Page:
Yesterday I was fishing with my nephew Dan and his son Ryan, from the shore at Marl Lake, where I hooked into a Bowfin (aka Dogfish). Dan immediately categorized it as a Snakehead, the other Asian transplant that's frustrating anglers fishing US waterways and lakes. Due to the similarity in shape many people mistake one for the other. But their markings are distinctly different. For more info on Snakeheads and Bowfins click here.
The truth is Bowfin are native to Michigan waters and can be released. Although I have never tried them, they can be eaten (see link below for recipes).
Snakeheads are an invasive species and are not to be returned to the water (if you catch a Snakehead you should call the nearest DNR to report it). I have never caught a Snakehead in any of the waters around Houghton Lake or Higgins lake. Nor have I ever heard of anyone catching one.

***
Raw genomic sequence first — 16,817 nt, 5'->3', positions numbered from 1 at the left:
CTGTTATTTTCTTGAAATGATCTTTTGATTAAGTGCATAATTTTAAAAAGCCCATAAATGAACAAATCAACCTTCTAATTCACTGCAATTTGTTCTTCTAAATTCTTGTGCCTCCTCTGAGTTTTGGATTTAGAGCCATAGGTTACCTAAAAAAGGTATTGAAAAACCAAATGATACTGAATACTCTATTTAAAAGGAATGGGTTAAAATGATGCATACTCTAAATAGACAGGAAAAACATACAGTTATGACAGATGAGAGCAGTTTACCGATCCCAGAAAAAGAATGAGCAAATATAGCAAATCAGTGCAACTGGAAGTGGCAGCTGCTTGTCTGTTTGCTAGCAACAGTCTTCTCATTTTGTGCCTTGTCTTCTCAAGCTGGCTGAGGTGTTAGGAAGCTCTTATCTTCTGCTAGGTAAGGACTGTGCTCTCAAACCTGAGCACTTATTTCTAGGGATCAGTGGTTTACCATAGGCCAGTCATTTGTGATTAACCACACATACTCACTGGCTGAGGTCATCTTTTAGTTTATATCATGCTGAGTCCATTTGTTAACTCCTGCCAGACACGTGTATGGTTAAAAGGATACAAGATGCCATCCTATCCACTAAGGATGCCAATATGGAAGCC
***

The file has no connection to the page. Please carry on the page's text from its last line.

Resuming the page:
The Bowfin can reach 32 inches in length, the Snakehead reaches about 15 inches. Both put up quite a fight and both feed on small panfish.
Although they prefer panfish, I have caught Bowfin with a piece of Nightcrawler on a small (1/16 oz) jighead. This is my usual setup for catching Sunfish, Bluegills, Perch and sometimes Bass, when fishing from the shoreline or boat. Look for them in shallow water areas of vegetation (reeds, Lilly pads, Cattails, etc). When one or more Bowfin show up, all other species of fish seems to disappear, so this could be a sign they're around.
For more information on fishing for Bowfin and some recipes check out Bowfins Angler Group.
Did you know you can purchase your fishing and hunting licenses ONLINE? I didn't until my nephews wife told me. Talk about teaching an old dog new tricks. For more info on Michigan E License click here.
Have a Happy 4th,